“I thought it would be better for his growth to have milk powder,” Zhang said, cradling her gently cooing son outside the headquarters of China’s Sanlu Group, now at the centre of a scandal about toxic milk powder.
“I’ll never feed it to him again,” she added, waiting her turn to return the powder, which has already made more than 6,000 Chinese babies sick and killed three after it was contaminated with melamine, a compound often used to measure protein.
Yet some companies make wild claims about their milk.
“For quite a while now infant formula companies have been making claims that we believe are not supportable by science. Quite often in East Asia the most appealing claims are they put ingredients in the milk that make the children smarter,” said Dale Rutstein, UNICEF’s China communications chief.
Wu Bixian, another Shijiazhuang mother, said she stopped breastfeeding when her son was four months old.
“It was to boost his nutrition,” Wu said when asked why she had switched to milk powder. “I felt I couldn’t give him enough nutrition myself and formula would be better than breast milk.”
13 000 babies are now in hospital from melamine-contamined infant formula. And that number is rising. At least four babies have died. This is a human crisis of enormous proportions.
Melamine, a poison that damages the kidneys, is used to boost the appearance of protein in the formula. And that poisoned formula is pushed onto families with persuasive claims of it being superior nutrition, “scientifically” formulated, the new and better way to feed babies.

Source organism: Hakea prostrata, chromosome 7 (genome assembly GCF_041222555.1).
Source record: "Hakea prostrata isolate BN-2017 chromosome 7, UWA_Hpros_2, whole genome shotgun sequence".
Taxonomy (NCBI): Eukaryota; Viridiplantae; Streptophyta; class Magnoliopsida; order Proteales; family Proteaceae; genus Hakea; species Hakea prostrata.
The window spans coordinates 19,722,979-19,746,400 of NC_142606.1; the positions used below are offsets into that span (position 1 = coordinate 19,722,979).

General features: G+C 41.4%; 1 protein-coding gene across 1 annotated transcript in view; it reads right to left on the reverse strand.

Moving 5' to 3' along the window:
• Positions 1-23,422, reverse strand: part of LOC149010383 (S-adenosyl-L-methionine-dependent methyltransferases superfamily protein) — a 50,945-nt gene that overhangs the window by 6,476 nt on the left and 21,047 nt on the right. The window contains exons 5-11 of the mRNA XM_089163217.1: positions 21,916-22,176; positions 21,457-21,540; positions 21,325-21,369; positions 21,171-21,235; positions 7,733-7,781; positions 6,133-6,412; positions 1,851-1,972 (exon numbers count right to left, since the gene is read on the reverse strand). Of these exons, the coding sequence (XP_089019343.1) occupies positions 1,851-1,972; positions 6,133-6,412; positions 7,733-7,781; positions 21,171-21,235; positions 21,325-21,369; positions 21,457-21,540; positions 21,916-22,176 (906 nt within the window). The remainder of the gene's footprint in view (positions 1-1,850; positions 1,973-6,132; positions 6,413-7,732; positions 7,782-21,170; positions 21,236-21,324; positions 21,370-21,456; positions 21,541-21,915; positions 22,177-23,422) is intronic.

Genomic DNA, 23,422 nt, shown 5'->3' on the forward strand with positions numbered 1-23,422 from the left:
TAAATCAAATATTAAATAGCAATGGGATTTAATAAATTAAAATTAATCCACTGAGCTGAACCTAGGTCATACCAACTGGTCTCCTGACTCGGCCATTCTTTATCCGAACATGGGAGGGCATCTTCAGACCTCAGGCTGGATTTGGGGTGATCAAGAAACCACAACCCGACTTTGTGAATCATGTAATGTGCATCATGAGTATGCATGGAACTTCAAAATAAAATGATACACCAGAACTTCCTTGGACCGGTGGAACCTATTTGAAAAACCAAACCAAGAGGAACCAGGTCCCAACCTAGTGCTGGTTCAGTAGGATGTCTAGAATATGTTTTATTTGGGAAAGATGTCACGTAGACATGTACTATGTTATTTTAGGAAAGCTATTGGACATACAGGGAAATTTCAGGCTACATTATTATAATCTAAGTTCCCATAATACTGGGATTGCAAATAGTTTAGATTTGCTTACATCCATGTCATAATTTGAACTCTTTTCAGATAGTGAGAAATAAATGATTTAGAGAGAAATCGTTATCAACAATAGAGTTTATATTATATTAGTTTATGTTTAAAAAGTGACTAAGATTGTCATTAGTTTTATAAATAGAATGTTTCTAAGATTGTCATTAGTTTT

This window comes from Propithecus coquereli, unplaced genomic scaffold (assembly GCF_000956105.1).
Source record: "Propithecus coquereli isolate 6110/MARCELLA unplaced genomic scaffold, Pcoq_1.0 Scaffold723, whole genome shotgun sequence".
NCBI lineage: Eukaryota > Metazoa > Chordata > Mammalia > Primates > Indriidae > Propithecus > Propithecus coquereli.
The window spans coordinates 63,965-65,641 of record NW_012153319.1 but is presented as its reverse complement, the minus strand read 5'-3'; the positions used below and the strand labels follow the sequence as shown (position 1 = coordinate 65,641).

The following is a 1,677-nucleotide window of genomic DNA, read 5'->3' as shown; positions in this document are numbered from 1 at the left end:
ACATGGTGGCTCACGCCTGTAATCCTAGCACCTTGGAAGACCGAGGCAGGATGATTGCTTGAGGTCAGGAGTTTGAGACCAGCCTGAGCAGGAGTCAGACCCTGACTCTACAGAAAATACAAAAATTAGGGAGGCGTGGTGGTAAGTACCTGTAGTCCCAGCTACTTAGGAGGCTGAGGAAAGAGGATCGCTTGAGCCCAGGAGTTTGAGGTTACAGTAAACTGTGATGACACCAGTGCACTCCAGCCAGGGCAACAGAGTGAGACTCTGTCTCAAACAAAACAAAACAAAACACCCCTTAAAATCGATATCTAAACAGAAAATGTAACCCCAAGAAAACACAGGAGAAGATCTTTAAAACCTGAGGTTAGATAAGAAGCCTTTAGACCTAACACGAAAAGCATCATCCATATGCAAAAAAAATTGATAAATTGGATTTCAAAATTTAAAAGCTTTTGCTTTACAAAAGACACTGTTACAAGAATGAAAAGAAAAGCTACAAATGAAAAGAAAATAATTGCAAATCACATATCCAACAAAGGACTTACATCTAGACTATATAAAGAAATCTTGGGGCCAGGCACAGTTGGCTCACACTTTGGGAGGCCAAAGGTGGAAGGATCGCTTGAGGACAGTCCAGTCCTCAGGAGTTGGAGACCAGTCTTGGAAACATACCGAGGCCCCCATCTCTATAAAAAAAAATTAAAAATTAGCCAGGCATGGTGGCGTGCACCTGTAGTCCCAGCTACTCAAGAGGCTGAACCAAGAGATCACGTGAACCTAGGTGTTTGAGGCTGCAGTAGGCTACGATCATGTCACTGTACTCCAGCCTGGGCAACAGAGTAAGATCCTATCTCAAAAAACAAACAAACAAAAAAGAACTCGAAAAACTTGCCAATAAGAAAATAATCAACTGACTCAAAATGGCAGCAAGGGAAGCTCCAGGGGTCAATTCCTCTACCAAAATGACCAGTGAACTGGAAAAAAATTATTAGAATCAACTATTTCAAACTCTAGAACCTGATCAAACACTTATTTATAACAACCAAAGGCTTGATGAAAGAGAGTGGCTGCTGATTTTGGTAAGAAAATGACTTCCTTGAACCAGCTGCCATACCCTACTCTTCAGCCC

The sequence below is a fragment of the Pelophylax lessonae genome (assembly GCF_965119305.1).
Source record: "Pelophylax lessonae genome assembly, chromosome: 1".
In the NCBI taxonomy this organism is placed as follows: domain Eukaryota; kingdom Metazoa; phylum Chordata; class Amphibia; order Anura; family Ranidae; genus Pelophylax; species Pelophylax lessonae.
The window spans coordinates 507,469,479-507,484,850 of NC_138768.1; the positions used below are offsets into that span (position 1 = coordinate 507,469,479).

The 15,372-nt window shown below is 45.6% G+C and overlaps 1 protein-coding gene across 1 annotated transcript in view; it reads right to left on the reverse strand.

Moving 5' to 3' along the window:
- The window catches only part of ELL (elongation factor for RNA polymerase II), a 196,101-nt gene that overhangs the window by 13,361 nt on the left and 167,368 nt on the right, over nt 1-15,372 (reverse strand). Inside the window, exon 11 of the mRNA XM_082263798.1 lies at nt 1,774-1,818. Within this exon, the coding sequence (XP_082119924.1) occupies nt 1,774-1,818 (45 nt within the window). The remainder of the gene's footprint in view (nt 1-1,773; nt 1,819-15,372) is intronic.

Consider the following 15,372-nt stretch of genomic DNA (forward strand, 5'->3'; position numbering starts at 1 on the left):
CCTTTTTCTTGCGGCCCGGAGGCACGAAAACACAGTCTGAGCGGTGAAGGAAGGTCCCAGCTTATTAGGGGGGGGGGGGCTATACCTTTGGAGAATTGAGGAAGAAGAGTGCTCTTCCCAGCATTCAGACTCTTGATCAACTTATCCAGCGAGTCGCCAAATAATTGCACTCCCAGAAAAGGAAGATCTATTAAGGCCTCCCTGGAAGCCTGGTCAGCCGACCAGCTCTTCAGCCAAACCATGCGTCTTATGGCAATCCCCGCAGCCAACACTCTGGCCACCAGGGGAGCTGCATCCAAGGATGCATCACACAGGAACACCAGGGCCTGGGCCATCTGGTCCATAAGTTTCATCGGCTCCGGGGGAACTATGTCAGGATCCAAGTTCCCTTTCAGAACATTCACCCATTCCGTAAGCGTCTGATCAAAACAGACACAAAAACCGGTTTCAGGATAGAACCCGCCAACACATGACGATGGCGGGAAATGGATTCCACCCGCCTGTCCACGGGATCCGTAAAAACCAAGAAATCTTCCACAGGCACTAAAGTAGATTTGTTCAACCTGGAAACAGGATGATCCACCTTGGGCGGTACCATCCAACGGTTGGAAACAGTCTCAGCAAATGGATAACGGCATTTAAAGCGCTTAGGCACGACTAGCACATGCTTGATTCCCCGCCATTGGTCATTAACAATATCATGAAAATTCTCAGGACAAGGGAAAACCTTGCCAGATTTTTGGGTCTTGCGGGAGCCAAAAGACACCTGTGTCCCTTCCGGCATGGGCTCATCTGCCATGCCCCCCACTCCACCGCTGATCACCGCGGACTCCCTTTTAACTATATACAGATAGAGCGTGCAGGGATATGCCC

Every call for controls on formula advertising is met with vigorous and sustained legal opposition by the giant formula conglomerates, despite the WHO Code being in place almost everywhere in the world for years now.
Even where production regulation is tight, contaminated baby formula is out there on the market. Formula contaminated with Enterobacter sakazakii is a recurrent problem for premature and newborn babies all over the world, yet formula companies still refuse to get on board with WHO recommendations that only ready-to-feed formula should be given to newborns where mother’s milk or donor milk is not available.
The solution is very much a multi-headed one. Tighter regulation of infant formula safety is, of course, essential. But it’s not the whole answer, not in the longer term. Human milk banks need to be routinely available and publicly funded, not oddities for unusual situations. And society, every society, needs to be rearranged such that breastfeeding and relactating mothers are truly supported to do so, financially, socially, and practically.
The deep-rooted perception that women’s bodies and milk are all inherently defective, substandard, not good enough: this needs to change. And for that, we need feminism.
There are a lot of baby steps along this path. If you’d like to support the global effort to improve children’s health and support families, please donate to UNICEF. They’re one of the few aid agencies that considers breastfeeding support to be an integral part of both disaster assistance and everyday health promotion.